World AM News Briefs For Wednesday, 6 December 2017
Good Morning Australia!! - Trump is about to profoundly threaten what peace is left in the Middle East - Russia is banned from the upcoming Winter Olympics - Weird political drama on the rooftops of Kiev - And more in your CareerSpot Global News Briefs:
The International Olympic Committee is banning Russia from the Winter Olympics in Pyeongchang, just about two months away. This comes after an investigation led by former Swiss President Samuel Schmid found evidence of "the systemic manipulation of the anti-doping rules and system". The new findings support past allegations and evidence of the Kremlin's involvement in cheating international athletics. The IOC says, "This should draw a line under this damaging episode," although Russia athletes who can prove they are clean will be allowed to compete under a neutral flag.
White House infestation Donald Trump called Middle East leaders to inform them he has decided to recognize Jerusalem as the capital of Israel, which will be a blow to Palestinians who claim East Jerusalem as the capital of their future state. If Trump goes through with this, it would deliver a campaign promise that's been on the wish lists of Israeli hardliners and US evangelicals for years. It's already threatening to realign traditional relationships and the overall balance of power: Turkish President Recep Tayyip Erdogan went on TV to address the White House directly: "Mr Trump," he said, "Jerusalem is a red line for Muslims," adding, "We could go as far as cutting diplomatic ties with Israel over the issue." Jordan's King Abdullah told the orange clown that moving the US Embassy to Jerusalem would have "dangerous repercussions on the stability and security of the region".
Trump is reportedly weighing a plan to create a private espionage service answerable only to him and CIA directly Mike Pompeo, which would spy on the FBI and CIA and more than a dozen other US intelligence agencies in search of signs of "disloyalty". This vile and wholly unconstitutional idea was brought to the orange clown from Erik Prince, the rich boy from Michigan who founded the Blackwater mercenary company that caused so much trouble in the Iraq War (without achieving ANY American goals in that debacle). Oh, and Iran-Contra figure Oliver North is also involved, if you like 1980s trivia. It's based on the distrust that Trump and cronies have to what they call "the deep state" - career diplomats, military leaders, and intelligence officials who stop these ass clowns from nuking things at will.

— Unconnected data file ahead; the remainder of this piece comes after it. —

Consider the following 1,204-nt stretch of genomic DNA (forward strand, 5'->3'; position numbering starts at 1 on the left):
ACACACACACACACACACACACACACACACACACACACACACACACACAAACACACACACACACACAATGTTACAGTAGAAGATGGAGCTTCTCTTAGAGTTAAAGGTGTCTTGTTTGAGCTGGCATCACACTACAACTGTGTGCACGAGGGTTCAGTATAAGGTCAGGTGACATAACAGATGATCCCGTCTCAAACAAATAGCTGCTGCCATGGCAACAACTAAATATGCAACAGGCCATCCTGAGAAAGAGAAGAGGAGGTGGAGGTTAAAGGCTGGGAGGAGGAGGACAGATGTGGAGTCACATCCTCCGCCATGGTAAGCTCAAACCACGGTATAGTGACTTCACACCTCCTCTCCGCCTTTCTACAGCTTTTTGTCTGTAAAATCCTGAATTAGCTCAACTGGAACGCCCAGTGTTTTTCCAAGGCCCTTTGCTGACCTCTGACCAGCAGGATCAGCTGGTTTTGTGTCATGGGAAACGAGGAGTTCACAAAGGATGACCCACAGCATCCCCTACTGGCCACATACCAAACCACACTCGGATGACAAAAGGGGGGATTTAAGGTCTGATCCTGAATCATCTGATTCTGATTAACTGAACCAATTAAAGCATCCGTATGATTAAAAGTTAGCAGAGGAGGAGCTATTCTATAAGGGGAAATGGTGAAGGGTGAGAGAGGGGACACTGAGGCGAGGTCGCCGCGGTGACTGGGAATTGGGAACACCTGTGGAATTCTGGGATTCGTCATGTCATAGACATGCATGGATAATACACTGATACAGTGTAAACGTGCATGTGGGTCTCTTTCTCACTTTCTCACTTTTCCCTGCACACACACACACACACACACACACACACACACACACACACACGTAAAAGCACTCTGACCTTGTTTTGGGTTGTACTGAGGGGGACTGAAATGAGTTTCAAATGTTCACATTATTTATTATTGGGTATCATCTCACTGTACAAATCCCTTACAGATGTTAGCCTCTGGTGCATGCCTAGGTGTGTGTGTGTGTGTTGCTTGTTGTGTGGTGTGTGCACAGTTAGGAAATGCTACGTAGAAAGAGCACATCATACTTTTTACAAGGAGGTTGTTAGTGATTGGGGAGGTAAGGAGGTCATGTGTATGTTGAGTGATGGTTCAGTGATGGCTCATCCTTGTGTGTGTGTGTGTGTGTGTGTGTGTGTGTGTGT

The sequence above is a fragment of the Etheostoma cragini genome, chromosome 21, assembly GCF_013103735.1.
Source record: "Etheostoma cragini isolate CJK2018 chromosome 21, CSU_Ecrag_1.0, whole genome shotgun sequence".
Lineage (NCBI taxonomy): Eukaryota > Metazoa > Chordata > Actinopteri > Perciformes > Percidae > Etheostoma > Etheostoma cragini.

One more orange clown story: US Special Prosecutor Robert Mueller has ordered Deutsche Bank to turn over all of its records of all transactions linked to Donald Trump. The bank, heavily backed by Russia, was the only institution in the world to extend credit to Trump's business interests after his credibility had run dry in the years before the 2016 presidential election. Deutsche Bank wouldn't directly comment on the story other than to say it "takes its legal obligations seriously and remains committed to co-operating with authorized investigations into this matter".
Supporters of former Georgian President Mikheil Saakashvili rushed police and freed him from a police van in Kiev, Ukraine. Saakashvili had earlier fled to the roof of his apartment in the Ukraine capital to avoid cops when they came to arrest him for allegedly assisting a criminal organization to overthrow the government. Check this out:
Once free of the cops, an angry Saakashvili led his supporters in a march to the Ukraine Parliament to demand the removal of President Petro Porochenko, a former ally whom he accuses of corruption. Saakashvili was once the darling of Washington, London, and Brussels - a westward-looking, pro-market leader in the former Soviet Republic of Georgia on the eastern shore of the Black Sea. He left that country in 2013 and Porochenko hired him to tackle corruption in Odessa; the two had a falling odd, and Saakashvili is technically stateless, although he clearly has supporters in Ukraine. Weird.
United Nations human rights chief Zeid Ra'ad al-Hussein